During the nineties, I frequently went into the old Boston Navy Yard to have lunch with my friend Bill Bromell. Bill was the model maker at the Constitution Museum and had an absolutely to die for shop above the Constitution’s maintenance shop. Going to visit was one way of ensuring that my friend, who was just a bit of an eccentric, got out for some fresh air.
One day, we were walking through the maintenance shop on our way to lunch and stopped to watch one of the carpenters working on the transom eagle seen in the picture I’ve attached. I was doing the traditional carver’s routine of looking at all the details of someone else’s work when I noticed the paint pot nearby and the sad look on the carpenter’s face. We did the usual thing and asked what was wrong. He explained that he had just finished carefully stripping the old bird and was about to prime it before it was re-installed. It was carved in 1910 of Ponderosa pine ( not wood we’d generally look to these days for carving, but old-growth? That might be a different story). This eagle was probably a replacement for something earlier. Carved wood on vessels does not last forever.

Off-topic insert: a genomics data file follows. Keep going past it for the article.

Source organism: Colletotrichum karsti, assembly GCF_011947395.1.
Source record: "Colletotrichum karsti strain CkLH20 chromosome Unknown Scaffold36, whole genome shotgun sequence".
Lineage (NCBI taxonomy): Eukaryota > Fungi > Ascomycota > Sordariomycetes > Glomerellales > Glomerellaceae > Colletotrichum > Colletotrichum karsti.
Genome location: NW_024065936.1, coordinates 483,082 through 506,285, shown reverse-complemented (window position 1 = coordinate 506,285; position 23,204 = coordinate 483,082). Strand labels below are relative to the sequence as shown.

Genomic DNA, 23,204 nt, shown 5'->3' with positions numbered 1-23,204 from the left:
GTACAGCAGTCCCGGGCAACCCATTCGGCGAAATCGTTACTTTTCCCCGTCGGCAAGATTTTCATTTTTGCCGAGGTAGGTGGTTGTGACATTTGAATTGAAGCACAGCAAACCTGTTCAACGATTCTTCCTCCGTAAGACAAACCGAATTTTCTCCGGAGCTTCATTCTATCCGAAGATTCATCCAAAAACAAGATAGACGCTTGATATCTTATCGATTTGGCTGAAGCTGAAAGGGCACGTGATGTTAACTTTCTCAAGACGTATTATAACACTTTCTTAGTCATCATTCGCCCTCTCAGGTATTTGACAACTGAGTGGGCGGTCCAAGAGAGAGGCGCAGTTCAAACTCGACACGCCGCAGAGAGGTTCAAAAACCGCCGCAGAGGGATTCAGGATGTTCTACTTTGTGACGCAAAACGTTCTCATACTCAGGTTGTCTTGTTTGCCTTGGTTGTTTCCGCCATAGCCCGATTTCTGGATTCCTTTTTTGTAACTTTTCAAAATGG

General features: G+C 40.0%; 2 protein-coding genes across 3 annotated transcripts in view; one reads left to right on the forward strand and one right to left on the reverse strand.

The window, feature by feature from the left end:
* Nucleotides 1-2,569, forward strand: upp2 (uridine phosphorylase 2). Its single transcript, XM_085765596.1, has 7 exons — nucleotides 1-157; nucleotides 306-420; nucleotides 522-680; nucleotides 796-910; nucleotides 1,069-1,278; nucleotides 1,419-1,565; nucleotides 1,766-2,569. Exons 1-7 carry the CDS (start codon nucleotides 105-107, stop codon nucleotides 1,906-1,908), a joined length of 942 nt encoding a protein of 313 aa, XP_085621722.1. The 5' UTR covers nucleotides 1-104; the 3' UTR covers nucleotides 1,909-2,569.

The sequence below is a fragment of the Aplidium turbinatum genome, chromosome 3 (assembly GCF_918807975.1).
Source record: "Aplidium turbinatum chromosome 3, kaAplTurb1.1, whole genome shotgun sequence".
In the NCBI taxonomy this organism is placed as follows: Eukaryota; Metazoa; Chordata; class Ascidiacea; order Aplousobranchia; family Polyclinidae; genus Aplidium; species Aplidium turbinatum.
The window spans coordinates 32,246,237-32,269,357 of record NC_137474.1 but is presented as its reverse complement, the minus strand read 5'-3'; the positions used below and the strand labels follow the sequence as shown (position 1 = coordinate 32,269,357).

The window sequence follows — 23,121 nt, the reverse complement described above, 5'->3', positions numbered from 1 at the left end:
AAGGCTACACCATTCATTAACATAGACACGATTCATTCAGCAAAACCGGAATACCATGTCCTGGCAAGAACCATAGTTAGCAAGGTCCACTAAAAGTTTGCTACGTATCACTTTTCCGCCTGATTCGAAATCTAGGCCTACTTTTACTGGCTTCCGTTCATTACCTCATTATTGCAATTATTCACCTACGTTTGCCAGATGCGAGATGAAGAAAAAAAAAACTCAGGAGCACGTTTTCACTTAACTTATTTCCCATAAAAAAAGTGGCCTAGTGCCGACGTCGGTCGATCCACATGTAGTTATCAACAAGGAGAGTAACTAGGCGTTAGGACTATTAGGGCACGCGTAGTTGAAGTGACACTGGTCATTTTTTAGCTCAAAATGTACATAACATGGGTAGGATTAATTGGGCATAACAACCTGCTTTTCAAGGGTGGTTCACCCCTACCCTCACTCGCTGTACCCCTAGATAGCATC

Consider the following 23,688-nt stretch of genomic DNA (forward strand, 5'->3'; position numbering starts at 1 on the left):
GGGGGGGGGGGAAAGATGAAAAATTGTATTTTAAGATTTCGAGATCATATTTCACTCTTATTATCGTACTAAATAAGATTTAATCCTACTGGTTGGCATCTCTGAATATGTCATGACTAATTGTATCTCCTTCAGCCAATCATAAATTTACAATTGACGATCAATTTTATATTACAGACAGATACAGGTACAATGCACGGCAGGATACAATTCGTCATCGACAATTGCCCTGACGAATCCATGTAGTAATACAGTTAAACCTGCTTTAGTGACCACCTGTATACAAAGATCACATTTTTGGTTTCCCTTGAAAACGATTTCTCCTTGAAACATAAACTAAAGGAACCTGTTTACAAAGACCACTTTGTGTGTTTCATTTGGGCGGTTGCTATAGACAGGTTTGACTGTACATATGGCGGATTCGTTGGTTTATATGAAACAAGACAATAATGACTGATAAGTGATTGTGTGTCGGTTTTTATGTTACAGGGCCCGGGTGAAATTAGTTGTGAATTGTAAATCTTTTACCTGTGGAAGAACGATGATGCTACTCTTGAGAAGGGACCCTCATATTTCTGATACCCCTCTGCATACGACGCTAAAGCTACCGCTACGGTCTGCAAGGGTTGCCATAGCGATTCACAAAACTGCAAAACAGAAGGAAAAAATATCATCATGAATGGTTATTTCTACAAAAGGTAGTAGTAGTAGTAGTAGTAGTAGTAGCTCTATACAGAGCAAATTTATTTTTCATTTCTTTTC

It turned out that he’d just finished stripping multiple layers of old paint. Wood on vessels needs paint or varnish to aid in preservation. But, the detail disappears. And, the detail on this eagle’s bare wood was incredible. The carver had been interested in creating an accurate portrayal of each feather. I felt a pang of sympathy for the carver who created such beauty, knowing that it would get covered in paint.
I remembered back to my own Navy days. And recalling the old rubric that “if it moves – salute it. If it doesn’t paint it,” I asked: How many coats did you take off it? 56, he said.
I thought about the average bosun and the average bosun’s frame of mind when confronted with keeping the deck division busy: ” Hey you! Johnson! Rig a bosun’s chair and paint the bloody eagle.”
I understood the sadness of both the carpenter and generations of seaman Johnsons.